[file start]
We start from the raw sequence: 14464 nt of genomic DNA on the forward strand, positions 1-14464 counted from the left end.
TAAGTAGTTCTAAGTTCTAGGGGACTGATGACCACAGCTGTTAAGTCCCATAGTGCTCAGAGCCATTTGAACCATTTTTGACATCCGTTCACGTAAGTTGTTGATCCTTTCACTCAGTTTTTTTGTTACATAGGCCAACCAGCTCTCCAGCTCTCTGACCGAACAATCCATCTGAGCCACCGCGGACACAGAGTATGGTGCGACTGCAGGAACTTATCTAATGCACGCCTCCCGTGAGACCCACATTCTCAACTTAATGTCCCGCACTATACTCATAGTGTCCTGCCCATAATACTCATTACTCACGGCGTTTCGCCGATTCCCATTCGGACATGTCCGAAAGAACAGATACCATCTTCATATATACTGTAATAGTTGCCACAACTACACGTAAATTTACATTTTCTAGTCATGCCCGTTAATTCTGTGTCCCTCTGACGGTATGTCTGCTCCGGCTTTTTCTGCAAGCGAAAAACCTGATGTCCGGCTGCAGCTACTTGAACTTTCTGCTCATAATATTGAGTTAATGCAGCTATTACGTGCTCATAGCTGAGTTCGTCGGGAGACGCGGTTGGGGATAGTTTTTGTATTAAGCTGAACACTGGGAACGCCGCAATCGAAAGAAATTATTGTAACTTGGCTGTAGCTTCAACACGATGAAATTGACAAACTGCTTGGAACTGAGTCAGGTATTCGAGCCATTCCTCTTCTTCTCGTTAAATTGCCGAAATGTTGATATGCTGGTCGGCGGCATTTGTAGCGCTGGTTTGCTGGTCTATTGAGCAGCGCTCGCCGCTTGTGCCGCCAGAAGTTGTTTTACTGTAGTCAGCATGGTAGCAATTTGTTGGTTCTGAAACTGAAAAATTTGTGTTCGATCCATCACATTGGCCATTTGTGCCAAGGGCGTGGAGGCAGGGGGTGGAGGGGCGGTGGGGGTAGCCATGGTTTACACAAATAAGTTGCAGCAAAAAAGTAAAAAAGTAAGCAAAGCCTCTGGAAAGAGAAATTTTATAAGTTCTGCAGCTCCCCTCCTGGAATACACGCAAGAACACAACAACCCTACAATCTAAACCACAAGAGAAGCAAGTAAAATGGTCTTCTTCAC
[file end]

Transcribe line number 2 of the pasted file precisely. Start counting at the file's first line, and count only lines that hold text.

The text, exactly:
TAAGTAGTTCTAAGTTCTAGGGGACTGATGACCACAGCTGTTAAGTCCCATAGTGCTCAGAGCCATTTGAACCATTTTTGACATCCGTTCACGTAAGTTGTTGATCCTTTCACTCAGTTTTTTTGTTACATAGGCCAACCAGCTCTCCAGCTCTCTGACCGAACAATCCATCTGAGCCACCGCGGACACAGAGTATGGTGCGACTGCAGGAACTTATCTAATGCACGCCTCCCGTGAGACCCACATTCTCAACTTAATGTCCCGCACTATACTCATAGTGTCCTGCCCATAATACTCATTACTCACGGCGTTTCGCCGATTCCCATTCGGACATGTCCGAAAGAACAGATACCATCTTCATATATACTGTAATAGTTGCCACAACTACACGTAAATTTACATTTTCTAGTCATGCCCGTTAATTCTGTGTCCCTCTGACGGTATGTCTGCTCCGGCTTTTTCTGCAAGCGAAAAACCTGATGTCCGGCTGCAGCTACTTGAACTTTCTGCTCATAATATTGAGTTAATGCAGCTATTACGTGCTCATAGCTGAGTTCGTCGGGAGACGCGGTTGGGGATAGTTTTTGTATTAAGCTGAACACTGGGAACGCCGCAATCGAAAGAAATTATTGTAACTTGGCTGTAGCTTCAACACGATGAAATTGACAAACTGCTTGGAACTGAGTCAGGTATTCGAGCCATTCCTCTTCTTCTCGTTAAATTGCCGAAATGTTGATATGCTGGTCGGCGGCATTTGTAGCGCTGGTTTGCTGGTCTATTGAGCAGCGCTCGCCGCTTGTGCCGCCAGAAGTTGTTTTACTGTAGTCAGCATGGTAGCAATTTGTTGGTTCTGAAACTGAAAAATTTGTGTTCGATCCATCACATTGGCCATTTGTGCCAAGGGCGTGGAGGCAGGGGGTGGAGGGGCGGTGGGGGTAGCCATGGTTTACACAAATAAGTTGCAGCAAAAAAGTAAAAAAGTAAGCAAAGCCTCTGGAAAGAGAAATTTTATAAGTTCTGCAGCTCCCCTCCTGGAATACACGCAAGAACACAACAACCCTACAATCTAAACCACAAGAGAAGCAAGTAAAATGGTCTTCTTCAC